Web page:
Noted murderer and stalker Carolyn Warmus, now 53, was denied parole last Monday.
Warmus gained national notoriety for her 1989 murder of her married lover's wife, Betty Jeanne Solomon. Warmus had hoped by getting Betty out of the way, her dream of marriage and all of that shit would come true with Betty's husband Paul. She was so sociopathic, immediately after she killed Solomon, she took off to the old Treetops Lounge in Yonkers, meeting Paul, and then having sex with him in her car. Unbelievable the lack of conscience.
However, Carolyn was a nutjob who wasn't even clever enough to pick up one of her expensive gloves after killing Betty in the apartment she shared with cheating husband Paul. Officials were also able to trace the gun and the silencer she used in the killing.
Warmus worked as a long-term substitute teacher--not a regular, contracted teacher--in one of the hardest districts to get a job in the country, and Paul Solomon was a teacher there (he has since retired and remarried). Warmus had a history of chasing unavailable men. The reason this case gained notoriety is because the killer came from a filthy rich background.
The background and her stalking habits, which at one point caused one man and his fiancee to file a restraining order against her, were fodder for every shrink in NYC had she bothered to utilize one's services.
If I remember correctly, her trial was televised, at least in part, in the early 1990s.
Warmus has continued to claim she was innocent of killing Betty Jeanne Solomon. She even has a webpage proclaiming her innocence.
She was denied parole because she racked up too many infractions during her sentence to be released. She is eligible to reapply next year.
According to this report before she was denied parole, Warmus was hoping to get released in order to get surgery for a brain tumor.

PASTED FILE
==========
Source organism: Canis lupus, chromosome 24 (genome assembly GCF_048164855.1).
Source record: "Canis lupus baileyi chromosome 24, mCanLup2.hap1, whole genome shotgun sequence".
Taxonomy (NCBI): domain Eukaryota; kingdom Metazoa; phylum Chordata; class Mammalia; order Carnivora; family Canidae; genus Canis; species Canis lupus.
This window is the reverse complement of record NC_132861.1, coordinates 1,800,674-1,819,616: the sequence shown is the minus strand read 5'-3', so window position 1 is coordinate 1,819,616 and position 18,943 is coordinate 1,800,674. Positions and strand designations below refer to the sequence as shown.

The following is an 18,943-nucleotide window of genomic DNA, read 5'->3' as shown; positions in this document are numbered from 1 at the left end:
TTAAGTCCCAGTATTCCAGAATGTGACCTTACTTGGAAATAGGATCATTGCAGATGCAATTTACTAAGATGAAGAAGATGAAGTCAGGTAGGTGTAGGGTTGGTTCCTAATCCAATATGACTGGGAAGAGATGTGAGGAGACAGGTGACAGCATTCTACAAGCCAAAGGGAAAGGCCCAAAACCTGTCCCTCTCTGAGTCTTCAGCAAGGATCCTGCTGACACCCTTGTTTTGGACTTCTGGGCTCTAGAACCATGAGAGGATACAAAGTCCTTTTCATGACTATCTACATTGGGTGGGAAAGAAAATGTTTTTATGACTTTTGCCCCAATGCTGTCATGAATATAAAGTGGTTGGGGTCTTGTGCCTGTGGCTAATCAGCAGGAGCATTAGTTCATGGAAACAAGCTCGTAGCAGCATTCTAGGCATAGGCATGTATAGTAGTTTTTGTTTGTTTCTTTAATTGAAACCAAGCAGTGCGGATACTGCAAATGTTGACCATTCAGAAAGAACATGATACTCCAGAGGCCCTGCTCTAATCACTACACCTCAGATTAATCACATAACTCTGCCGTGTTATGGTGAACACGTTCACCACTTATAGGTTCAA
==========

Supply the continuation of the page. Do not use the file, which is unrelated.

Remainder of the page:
This reposts a report noting Warmus was tried twice for the murder:
Warmus was indicted on the charge of second-degree murder on February 2, 1990. Carolyn made her $250,000 bail and her father paid for her bond. Carolyn's trial was held at the Westchester County Courthouse and David Lewis was her attorney.
The trial dragged on as piece after piece of testimony, evidence, and speculation were closely scrutinized by the jury. Twelve days after the prosecutor and defense gave their closing statements, the jury announced they were hopelessly deadlocked at 8-4 in favor of conviction and unable to arrive at a unanimous verdict. The judge was forced to declare a mistrial on April 27, 1991.
In January 1992, a second trial began. The new jury was able to gain better insight into who could have committed the murder with the introduction of a new piece of evidence. A bloody cashmere glove belonging to Warmus that had been spotted in a photograph of the brutal crime scene was recovered, and this would decide her fate.
At the end of this trial, the jury took six days to decide Warmus was guilty on May 26, 1992. Judge John Carey did not grant Warmus any leniency, saying she had committed "a hideous act, a most extreme, illegal and wanton murder." Warmus faced a minimum of 15 years, but Judge Carey sentenced her to the maximum, 25 years to life in prison.